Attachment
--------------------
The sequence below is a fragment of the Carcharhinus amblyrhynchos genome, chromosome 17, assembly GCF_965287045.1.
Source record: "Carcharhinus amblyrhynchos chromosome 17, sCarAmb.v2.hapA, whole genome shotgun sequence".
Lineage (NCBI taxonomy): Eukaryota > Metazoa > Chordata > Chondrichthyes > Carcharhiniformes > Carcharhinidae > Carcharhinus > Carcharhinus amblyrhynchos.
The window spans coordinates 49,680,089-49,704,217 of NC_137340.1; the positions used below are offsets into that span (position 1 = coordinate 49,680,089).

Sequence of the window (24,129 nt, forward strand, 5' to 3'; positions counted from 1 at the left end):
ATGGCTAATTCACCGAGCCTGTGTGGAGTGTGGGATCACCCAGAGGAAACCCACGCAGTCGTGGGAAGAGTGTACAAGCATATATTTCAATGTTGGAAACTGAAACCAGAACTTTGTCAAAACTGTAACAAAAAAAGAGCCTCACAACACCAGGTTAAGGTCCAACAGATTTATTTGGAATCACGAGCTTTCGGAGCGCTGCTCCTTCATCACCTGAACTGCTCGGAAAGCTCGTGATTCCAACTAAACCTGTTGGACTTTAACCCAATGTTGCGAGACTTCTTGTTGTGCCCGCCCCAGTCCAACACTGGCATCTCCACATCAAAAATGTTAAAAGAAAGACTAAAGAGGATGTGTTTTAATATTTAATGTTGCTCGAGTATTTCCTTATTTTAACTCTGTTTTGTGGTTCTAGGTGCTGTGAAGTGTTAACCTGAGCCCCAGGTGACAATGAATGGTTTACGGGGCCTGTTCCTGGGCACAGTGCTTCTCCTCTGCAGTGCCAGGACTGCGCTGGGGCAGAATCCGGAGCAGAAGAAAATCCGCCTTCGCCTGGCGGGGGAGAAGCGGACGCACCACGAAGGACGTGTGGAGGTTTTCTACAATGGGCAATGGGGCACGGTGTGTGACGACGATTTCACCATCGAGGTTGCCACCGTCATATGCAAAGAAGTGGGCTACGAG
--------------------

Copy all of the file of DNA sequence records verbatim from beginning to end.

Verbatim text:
The sequence below is a fragment of the Carcharhinus amblyrhynchos genome, chromosome 17, assembly GCF_965287045.1.
Source record: "Carcharhinus amblyrhynchos chromosome 17, sCarAmb.v2.hapA, whole genome shotgun sequence".
Lineage (NCBI taxonomy): Eukaryota > Metazoa > Chordata > Chondrichthyes > Carcharhiniformes > Carcharhinidae > Carcharhinus > Carcharhinus amblyrhynchos.
The window spans coordinates 49,680,089-49,704,217 of NC_137340.1; the positions used below are offsets into that span (position 1 = coordinate 49,680,089).

Sequence of the window (24,129 nt, forward strand, 5' to 3'; positions counted from 1 at the left end):
ATGGCTAATTCACCGAGCCTGTGTGGAGTGTGGGATCACCCAGAGGAAACCCACGCAGTCGTGGGAAGAGTGTACAAGCATATATTTCAATGTTGGAAACTGAAACCAGAACTTTGTCAAAACTGTAACAAAAAAAGAGCCTCACAACACCAGGTTAAGGTCCAACAGATTTATTTGGAATCACGAGCTTTCGGAGCGCTGCTCCTTCATCACCTGAACTGCTCGGAAAGCTCGTGATTCCAACTAAACCTGTTGGACTTTAACCCAATGTTGCGAGACTTCTTGTTGTGCCCGCCCCAGTCCAACACTGGCATCTCCACATCAAAAATGTTAAAAGAAAGACTAAAGAGGATGTGTTTTAATATTTAATGTTGCTCGAGTATTTCCTTATTTTAACTCTGTTTTGTGGTTCTAGGTGCTGTGAAGTGTTAACCTGAGCCCCAGGTGACAATGAATGGTTTACGGGGCCTGTTCCTGGGCACAGTGCTTCTCCTCTGCAGTGCCAGGACTGCGCTGGGGCAGAATCCGGAGCAGAAGAAAATCCGCCTTCGCCTGGCGGGGGAGAAGCGGACGCACCACGAAGGACGTGTGGAGGTTTTCTACAATGGGCAATGGGGCACGGTGTGTGACGACGATTTCACCATCGAGGTTGCCACCGTCATATGCAAAGAAGTGGGCTACGAG